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Realtors unhappy with governor over broker bill veto


Kris Davis

Kris Davis



Slim Smith



On Feb. 28, Realtors in the state were in a mood to celebrate. 


The Mississippi Senate had passed House Bill 1471, which changed the licensing process for real estate brokers in the state. The bill was sponsored by Mississippi Realtors, which represents more than 6,000 real estate professionals in 21 districts in the state. 


"The Mississippi House and Senate demonstrated overwhelming bipartisan support of the proposed change," said Kris Davis, who with her husband, Mike, own RE/MAX Partners in Columbus and Starkville. 


The bill, which sailed through the House by an 81-34 vote and the Senate by a 49-2 margin, needed only the formality of Gov. Phil Bryant's signature to be enacted. 


But on March 9, Gov. Bryant vetoed the bill, sending shockwaves through the real estate community statewide. 


"To say we were surprised is such an understatement," said Karen Glass, Mississippi Realtors president. "We were totally shocked. (The governor's office) was the last place I thought we would find resistance." 


Under the proposed legislation, someone seeking a broker's license in the state would be required to have three years experience as an agent. Under the current law, an agent can become a broker after one year's experience. The bill also eliminated a loophole that allowed someone with no experience as an agent to become a broker after 150 hours of real estate-related coursework. 


Glass said the suggested change came after a year-long series of meetings and surveys with brokers throughout the state as well as information from the Mississippi Real Estate Commission on a steady increase in consumer complaints. 


"Really, it's all about broker education," Glass said. "In our business, a person can be an agent for six months to a year and never complete a transaction. Under the current law, that person could still become a broker." 


Brokers can conduct all real state transactions, whereas agents cannot conduct transactions without the supervision of a broker. All agents must report to a broker, and the state real estate commission holds brokers accountable for the work of the agents. 


"What we found from the commission is that consumer complaints have been increasing steadily," she said. "For a lot of people, buying a home is the biggest investment they will make, and the commission was getting lots of reports from people who felt like they weren't getting good advice or that their Realtors didn't know the things they should know. We spent a lot of time in the Legislature making sure they understood the situation and why the law needed to be changed."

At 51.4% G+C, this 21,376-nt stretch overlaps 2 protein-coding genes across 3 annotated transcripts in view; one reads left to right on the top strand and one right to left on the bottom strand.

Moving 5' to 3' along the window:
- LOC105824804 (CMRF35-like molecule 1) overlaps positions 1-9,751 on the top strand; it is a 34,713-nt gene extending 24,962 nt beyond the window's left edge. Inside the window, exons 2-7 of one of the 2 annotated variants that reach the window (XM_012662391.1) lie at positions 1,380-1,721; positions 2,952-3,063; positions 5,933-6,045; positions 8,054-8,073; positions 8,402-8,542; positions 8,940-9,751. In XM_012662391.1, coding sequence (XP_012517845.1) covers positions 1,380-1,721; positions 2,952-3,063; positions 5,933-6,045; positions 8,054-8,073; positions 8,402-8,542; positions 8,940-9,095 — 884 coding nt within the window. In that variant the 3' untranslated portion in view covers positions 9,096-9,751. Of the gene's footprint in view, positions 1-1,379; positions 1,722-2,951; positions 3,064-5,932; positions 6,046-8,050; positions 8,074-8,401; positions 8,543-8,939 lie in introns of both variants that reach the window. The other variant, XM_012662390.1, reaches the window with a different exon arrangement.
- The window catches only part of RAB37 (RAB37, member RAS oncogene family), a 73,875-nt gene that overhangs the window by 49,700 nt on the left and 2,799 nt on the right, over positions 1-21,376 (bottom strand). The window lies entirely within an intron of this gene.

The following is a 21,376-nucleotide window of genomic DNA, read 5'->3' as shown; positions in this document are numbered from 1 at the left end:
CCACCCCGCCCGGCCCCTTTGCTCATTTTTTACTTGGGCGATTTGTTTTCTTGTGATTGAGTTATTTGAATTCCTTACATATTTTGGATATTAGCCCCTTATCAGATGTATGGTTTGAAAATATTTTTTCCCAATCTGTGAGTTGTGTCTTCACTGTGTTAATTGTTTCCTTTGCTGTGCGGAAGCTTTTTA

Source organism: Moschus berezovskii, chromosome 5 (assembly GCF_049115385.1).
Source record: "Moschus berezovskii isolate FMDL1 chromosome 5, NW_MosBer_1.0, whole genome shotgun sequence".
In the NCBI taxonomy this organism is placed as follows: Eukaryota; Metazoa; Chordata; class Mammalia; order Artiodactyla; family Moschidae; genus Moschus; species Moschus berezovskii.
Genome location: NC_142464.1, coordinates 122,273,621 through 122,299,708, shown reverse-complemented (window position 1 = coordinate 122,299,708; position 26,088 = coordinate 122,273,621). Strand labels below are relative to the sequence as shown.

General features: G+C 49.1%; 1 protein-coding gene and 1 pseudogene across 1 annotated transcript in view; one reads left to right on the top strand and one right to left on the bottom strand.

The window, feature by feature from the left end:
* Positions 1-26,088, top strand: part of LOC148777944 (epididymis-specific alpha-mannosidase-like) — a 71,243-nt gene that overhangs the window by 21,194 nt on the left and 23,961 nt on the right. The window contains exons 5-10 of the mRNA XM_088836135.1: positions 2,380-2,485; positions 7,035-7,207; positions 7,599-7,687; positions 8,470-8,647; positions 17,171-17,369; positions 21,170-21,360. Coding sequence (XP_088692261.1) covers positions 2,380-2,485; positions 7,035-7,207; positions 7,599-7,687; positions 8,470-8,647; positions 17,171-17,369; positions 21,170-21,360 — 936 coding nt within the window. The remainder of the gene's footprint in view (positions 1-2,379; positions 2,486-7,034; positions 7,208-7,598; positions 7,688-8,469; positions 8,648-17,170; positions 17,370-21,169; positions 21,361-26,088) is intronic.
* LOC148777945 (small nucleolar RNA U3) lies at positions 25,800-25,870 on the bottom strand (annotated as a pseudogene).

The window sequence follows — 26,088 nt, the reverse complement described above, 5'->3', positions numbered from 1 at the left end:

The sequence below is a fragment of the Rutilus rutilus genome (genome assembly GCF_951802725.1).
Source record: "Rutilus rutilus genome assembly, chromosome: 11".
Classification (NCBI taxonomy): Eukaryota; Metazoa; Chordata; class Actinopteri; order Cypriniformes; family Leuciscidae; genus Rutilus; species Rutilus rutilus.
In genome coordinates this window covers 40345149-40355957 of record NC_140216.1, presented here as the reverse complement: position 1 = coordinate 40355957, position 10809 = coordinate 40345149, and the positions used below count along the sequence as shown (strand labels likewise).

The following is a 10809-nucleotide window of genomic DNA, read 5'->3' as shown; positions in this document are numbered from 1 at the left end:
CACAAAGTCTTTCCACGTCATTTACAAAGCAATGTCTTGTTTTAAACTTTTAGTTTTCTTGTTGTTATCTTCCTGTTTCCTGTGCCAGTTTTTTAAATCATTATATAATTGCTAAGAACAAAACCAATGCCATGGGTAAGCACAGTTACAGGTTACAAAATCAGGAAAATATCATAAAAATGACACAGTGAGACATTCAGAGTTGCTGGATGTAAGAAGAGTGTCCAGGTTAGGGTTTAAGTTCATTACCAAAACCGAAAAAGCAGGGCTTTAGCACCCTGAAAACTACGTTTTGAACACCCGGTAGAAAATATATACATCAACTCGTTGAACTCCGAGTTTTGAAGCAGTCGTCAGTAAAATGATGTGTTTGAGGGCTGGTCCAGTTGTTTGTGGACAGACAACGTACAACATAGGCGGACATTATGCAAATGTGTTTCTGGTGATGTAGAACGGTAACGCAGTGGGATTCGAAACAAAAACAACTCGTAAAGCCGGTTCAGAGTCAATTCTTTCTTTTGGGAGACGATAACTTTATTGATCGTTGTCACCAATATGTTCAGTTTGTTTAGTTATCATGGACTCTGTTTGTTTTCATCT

In his veto statement, Bryant wrote: 


"It is my policy, and the state's policy, to increase economic opportunities by promoting competition and to use the least restrictive means necessary to protect consumers. This bill does not increase economic opportunities but rather serves as an over-burdensome law and a barrier to market entry for potential brokers. Further, this bill does not represent the least restrictive means necessary. Requiring two more years of experience will not necessarily guarantee that a real estate salesperson will be better prepared to become a broker. I believe there are mechanisms out there that can be more narrowly tailored to address the specific issue of better preparing future real estate brokers, if there is a present need to do so." 


Glass said the new law should not be viewed as a deterrent to those seeking to become brokers but a means of making sure brokers are prepared to do the work the consumer demands. 


"There is no shortage of brokers in the state," Glass said. "We currently have 3,200 brokers. What we want, what our members and consumers want, is better education for brokers. There's no better education than experience." 


Glass said Mississippi is one of just two states that only require one year's experience as an agent before becoming a broker. 


"In some states, it's a much as five years," she said. "We were trying to present a reasonable change, so to see the Governor veto this, it's very disappointing." 


Davis said she shared that frustration. 


"This bill would have added additional protection for the consumer," Davis said. "By requiring additional experience in the trenches for a broker's license, we would be raising the level of professionalism delivered to consumers."


Slim Smith is a columnist and feature writer for The Dispatch. His email address is [email protected]



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